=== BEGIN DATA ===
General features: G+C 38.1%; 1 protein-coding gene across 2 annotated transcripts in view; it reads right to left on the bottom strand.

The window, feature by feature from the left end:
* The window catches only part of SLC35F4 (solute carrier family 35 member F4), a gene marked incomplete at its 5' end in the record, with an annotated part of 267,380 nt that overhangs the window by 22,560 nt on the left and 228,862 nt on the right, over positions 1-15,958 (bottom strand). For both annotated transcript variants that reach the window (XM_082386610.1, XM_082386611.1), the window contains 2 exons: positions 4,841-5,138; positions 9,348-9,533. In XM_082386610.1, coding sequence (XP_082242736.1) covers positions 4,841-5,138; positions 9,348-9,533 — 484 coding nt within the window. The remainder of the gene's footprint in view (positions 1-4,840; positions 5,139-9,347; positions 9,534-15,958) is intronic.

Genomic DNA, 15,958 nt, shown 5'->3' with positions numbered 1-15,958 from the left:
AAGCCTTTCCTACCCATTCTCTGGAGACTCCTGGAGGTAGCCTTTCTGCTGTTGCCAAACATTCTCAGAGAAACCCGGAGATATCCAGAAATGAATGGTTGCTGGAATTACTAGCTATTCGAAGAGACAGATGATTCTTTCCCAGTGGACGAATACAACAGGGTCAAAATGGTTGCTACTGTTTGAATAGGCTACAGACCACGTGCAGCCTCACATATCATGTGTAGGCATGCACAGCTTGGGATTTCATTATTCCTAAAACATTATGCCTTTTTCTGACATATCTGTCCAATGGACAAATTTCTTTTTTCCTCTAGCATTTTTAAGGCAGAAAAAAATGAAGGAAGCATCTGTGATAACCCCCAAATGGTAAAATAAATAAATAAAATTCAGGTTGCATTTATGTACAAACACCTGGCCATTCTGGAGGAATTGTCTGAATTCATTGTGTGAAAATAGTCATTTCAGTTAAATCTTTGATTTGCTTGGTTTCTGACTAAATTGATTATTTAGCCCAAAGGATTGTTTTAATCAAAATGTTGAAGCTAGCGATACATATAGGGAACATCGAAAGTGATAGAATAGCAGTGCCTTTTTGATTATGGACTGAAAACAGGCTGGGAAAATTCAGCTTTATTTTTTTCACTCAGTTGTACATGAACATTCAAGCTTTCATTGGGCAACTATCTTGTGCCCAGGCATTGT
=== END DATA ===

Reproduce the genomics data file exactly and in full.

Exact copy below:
General features: G+C 38.1%; 1 protein-coding gene across 2 annotated transcripts in view; it reads right to left on the bottom strand.

The window, feature by feature from the left end:
* The window catches only part of SLC35F4 (solute carrier family 35 member F4), a gene marked incomplete at its 5' end in the record, with an annotated part of 267,380 nt that overhangs the window by 22,560 nt on the left and 228,862 nt on the right, over positions 1-15,958 (bottom strand). For both annotated transcript variants that reach the window (XM_082386610.1, XM_082386611.1), the window contains 2 exons: positions 4,841-5,138; positions 9,348-9,533. In XM_082386610.1, coding sequence (XP_082242736.1) covers positions 4,841-5,138; positions 9,348-9,533 — 484 coding nt within the window. The remainder of the gene's footprint in view (positions 1-4,840; positions 5,139-9,347; positions 9,534-15,958) is intronic.

Genomic DNA, 15,958 nt, shown 5'->3' with positions numbered 1-15,958 from the left:
AAGCCTTTCCTACCCATTCTCTGGAGACTCCTGGAGGTAGCCTTTCTGCTGTTGCCAAACATTCTCAGAGAAACCCGGAGATATCCAGAAATGAATGGTTGCTGGAATTACTAGCTATTCGAAGAGACAGATGATTCTTTCCCAGTGGACGAATACAACAGGGTCAAAATGGTTGCTACTGTTTGAATAGGCTACAGACCACGTGCAGCCTCACATATCATGTGTAGGCATGCACAGCTTGGGATTTCATTATTCCTAAAACATTATGCCTTTTTCTGACATATCTGTCCAATGGACAAATTTCTTTTTTCCTCTAGCATTTTTAAGGCAGAAAAAAATGAAGGAAGCATCTGTGATAACCCCCAAATGGTAAAATAAATAAATAAAATTCAGGTTGCATTTATGTACAAACACCTGGCCATTCTGGAGGAATTGTCTGAATTCATTGTGTGAAAATAGTCATTTCAGTTAAATCTTTGATTTGCTTGGTTTCTGACTAAATTGATTATTTAGCCCAAAGGATTGTTTTAATCAAAATGTTGAAGCTAGCGATACATATAGGGAACATCGAAAGTGATAGAATAGCAGTGCCTTTTTGATTATGGACTGAAAACAGGCTGGGAAAATTCAGCTTTATTTTTTTCACTCAGTTGTACATGAACATTCAAGCTTTCATTGGGCAACTATCTTGTGCCCAGGCATTGT